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Child Offenders Spending 23 Hours a Day Locked in their Cells During Coronavirus Crisis

David Hencke reports on worrying developments in a longstanding issue: how the criminal justice system treats children and young people in offenders’ institutions

Photo: PA Images

Child Offenders Spending 23 Hours a Day Locked in their Cells During Coronavirus Crisis

David Hencke reports on worrying developments in a longstanding issue: how the criminal justice system treats children and young people in offenders’ institutions

Hundreds of children and teenage offenders have spent much of the past year locked in their cells for up to 23 hours a day during the Coronavirus pandemic in youth offender institutions and secure training centres in England, according to official reports from HM Chief Inspector of Prisons and leading penal reform charities.

A shocking report by MPs on Parliament’s Justice Committee earlier this year castigated an American prison company, MTC, which runs Rainsbrook Youth Secure Training Centre in Northamptonshire for locking up teenagers for 23 hours a day and ignoring recommendations against this by inspectors. Between 26 November 2020 and 10 December 2020, one child at the establishment had a total of four hours out of his room. Five others spent 14 days in their rooms and were only allowed out for 30 minutes a day for fresh air.

But this is just the tip of the iceberg, as reports by the Chief Inspector of Prisons covering all seven institutions which incarcerate some 550 children between the ages of 10 and 18 in England reveal. During the COVID-19 crisis, there have been regular occurrences across these institutions whereby children have been locked up for hours, not receiving any face-to-face education or other activities.

A report by the Chief Inspector of Prisons last May, during the first wave of the pandemic, on three institutions that hold 400 child offenders found that only one small institution with 34 children run by G4S in Bridgend, Wales provided any face-to-face education.

“Only Parc was able to plan and deliver limited face-to-face education that complied with social distancing requirements,” the report stated. “As a consequence, children at Parc received over three hours out of their cell each day, compared with just 40 minutes at Cookham Wood and around an hour at Wetherby. The Government’s advice is that those who are deemed vulnerable should be able to attend education in the community. Most children held in custody would meet this definition.”

The situation has confirmed by both the Howard League for Penal Reform and the Prison Reform Trust.

“Many young adults have told the Howard League they are spending at least 22 hours a day in their cells,” a report by the charity said. “Five young adults reported that they cannot even make phone calls during this time, as they do not have phones in their cells. The internationally accepted definition of solitary confinement is the physical isolation of individuals who are confined to their cells for 22 to 24 hours a day.”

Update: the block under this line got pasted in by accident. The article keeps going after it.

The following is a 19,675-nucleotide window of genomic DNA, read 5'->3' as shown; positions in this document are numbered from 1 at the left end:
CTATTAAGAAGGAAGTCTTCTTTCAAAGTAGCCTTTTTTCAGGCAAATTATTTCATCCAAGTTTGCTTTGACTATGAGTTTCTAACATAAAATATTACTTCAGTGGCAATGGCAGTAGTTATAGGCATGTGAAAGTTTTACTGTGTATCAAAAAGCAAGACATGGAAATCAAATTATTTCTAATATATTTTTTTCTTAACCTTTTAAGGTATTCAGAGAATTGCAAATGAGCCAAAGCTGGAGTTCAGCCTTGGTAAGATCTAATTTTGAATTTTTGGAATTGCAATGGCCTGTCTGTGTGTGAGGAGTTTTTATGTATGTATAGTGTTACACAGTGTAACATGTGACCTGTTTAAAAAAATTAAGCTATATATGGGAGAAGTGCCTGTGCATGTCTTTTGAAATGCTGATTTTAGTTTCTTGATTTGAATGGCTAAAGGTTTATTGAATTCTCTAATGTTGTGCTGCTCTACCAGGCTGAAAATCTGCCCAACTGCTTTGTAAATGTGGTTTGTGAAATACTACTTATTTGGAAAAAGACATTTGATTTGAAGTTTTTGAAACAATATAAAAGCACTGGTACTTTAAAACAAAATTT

John Drew, campaign manager at the Prison Reform Trust, said that inspectors’ recommendations to improve the situation have often repeatedly been ignored by institutions even when they demanded change, as at Rainsbrook.

Another example is Wetherby, which incarcerates 173 children aged 15 to 17. A visit at the end of January by the inspectorate found that “leaders were delivering education on most days and children had about 4.5 hours out of cell on weekdays” but “this had not been the case for most of the previous nine months when children on the main site received very little education and less than two hours out of their cells each day”.

It found that “the weekend regime for children was particularly poor, with many children reporting having about 45 minutes out of cell” and discovered that one child requiring mental health treatment in a hospital had been “waiting 44 days in segregated conditions and subject to constant watch, with no realistic timescale for his transfer. Such delays caused unnecessary anxiety and anguish for extremely vulnerable children”.

Inspectors visited Feltham in south-west London, and Werrington in Staffordshire, last July and found that, for the whole of the pandemic up to then, “nearly all children had been locked up for more than 22 hours every day since the start of the restrictions, which had been imposed some 15 weeks before our visit. This was both disproportionate and avoidable”.

Conditions at Feltham and Werrington have improved over the pandemic with more education, including physical education. But Feltham is awaiting a Supreme Court decision over the case of AB, a 15-year-old boy with serious mental health conditions kept in solitary confinement for 55 days with no education, access to the gym, psychological treatment and left alone to eat in his cell.

The 2017 case, brought by the Howard League, is that he was subject to inhuman and degrading treatment in breach of the European Convention of Human Rights. It pre-dates the pandemic, showing how the treatment of young offenders in the criminal justice system of England and Wales has been a longstanding issue.

Campaigning by the Howard League and the Prison Reform Trust has seen the number of children both arrested and in custody fall dramatically in England and Wales since 2010. Arrests have fallen from 245,763 to 71,885 in 2019; and the number of children in custody has dropped from more than 3,000 to 550.

But the proportion of black and ethnic minority children subject to arrest and detention is rising. Nine out of 10 children arrested in London and held in custody are black; and half of the children in all young offender institutions are black. This has led to the Howard League challenging the Government’s belief that institutional racism does not manifest within the system.

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